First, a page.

Northern Paper (Northern) was an integrated paper mill located in Rocky Falls, Ontario, approximately a three-hour drive from Sudbury. For more than four decades, Northern had been manufacturing paper at the mill beside the falls, for which the town had been named.
In February, Rob Allison received a call from Dan Reynolds at Northern Paper, in Rocky Falls, Ontario. Reynolds asked Allison whether Boise would be interested in bidding on a new automation system for Northern’s wood-chip handling system. Over the course of the following months, Allison met with Reynolds and others at Northern to discuss Boise’s proposal (see Exhibit 2 for excerpts from Allison’s sales call log).
Seven months later, Allison had just read the email from Dan Reynolds at Northern, indicating that Boise had lost the order. Only minutes earlier, Allison had felt satisfied that Boise had submitted a proposal that included superior products at an extremely competitive price. As Allison sat disappointed, he looked out his office window and wondered why Boise had lost the order. What should he have done differently? He was eager to learn from this experience and not repeat it.
Received a call from Dan Reynolds in the Northern Paper purchasing department. Asking if we want to bid on the new automation system for their wood-chip handling system. He offered to mail out the specification but I offered to pick it up, hoping to make some inquiries about the origins of the request.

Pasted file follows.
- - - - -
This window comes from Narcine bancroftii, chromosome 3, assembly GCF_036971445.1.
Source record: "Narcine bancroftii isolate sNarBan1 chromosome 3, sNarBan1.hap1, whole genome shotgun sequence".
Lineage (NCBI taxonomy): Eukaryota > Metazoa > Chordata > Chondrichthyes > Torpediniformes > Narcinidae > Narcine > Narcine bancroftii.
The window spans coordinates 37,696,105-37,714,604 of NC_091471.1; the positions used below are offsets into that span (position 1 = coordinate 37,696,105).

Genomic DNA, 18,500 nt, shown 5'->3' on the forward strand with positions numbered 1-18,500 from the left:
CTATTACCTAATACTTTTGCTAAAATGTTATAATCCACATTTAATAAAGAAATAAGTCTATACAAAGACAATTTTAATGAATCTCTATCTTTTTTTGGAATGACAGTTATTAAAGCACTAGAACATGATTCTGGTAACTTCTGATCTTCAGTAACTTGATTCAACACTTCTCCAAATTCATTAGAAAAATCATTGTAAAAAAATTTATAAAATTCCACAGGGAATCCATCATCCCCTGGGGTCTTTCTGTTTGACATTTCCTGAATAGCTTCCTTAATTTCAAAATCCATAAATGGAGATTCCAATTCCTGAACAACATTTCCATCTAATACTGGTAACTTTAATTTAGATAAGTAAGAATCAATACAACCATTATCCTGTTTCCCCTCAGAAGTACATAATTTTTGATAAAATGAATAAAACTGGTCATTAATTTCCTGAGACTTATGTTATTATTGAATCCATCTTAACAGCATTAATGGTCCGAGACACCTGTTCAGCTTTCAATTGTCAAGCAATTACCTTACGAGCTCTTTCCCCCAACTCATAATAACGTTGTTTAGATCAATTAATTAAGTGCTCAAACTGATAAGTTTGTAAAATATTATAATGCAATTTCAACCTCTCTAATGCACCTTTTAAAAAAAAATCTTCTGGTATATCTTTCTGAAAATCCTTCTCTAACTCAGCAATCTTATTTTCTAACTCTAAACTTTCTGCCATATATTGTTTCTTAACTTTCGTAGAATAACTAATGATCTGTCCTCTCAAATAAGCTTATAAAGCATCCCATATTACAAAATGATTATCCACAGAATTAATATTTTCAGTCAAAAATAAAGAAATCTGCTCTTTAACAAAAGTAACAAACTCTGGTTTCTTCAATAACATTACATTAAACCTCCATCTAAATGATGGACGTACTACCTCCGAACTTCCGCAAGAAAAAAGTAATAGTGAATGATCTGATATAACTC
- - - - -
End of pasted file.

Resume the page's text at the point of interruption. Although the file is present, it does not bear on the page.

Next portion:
February 8 – Dan was fairly busy and only had a moment to talk. I picked up the bid package. I was expecting a request for proposal, which asked for different suggested design approaches, but the package was a bid specification and an RFQ (request for quotation). The Northern engineers had already decided their approach and written a specification. The quotation was due April 4. Confirmed with Dan that Boise did not have to submit re-qualification documents as a qualified automation system supplier for Northern. The process to become a qualified supplier took over six months when we did it three years ago. After reviewing the documents in the office, I forwarded the bid package to Jenny DeBour in the Boise engineering group in Toronto to start developing a proposal.
February 17 – Received a call from Mr. Jennings, at Northern’s corporate-standards office in Montreal.
He wanted to make sure we were planning to submit a bid. Jennings was familiar with the Boise system and had a very positive assessment of our product compared to others in the industry. He emphasized that we needed to be price competitive, but he was hopeful that we would win the bid at the mill in Rocky Falls.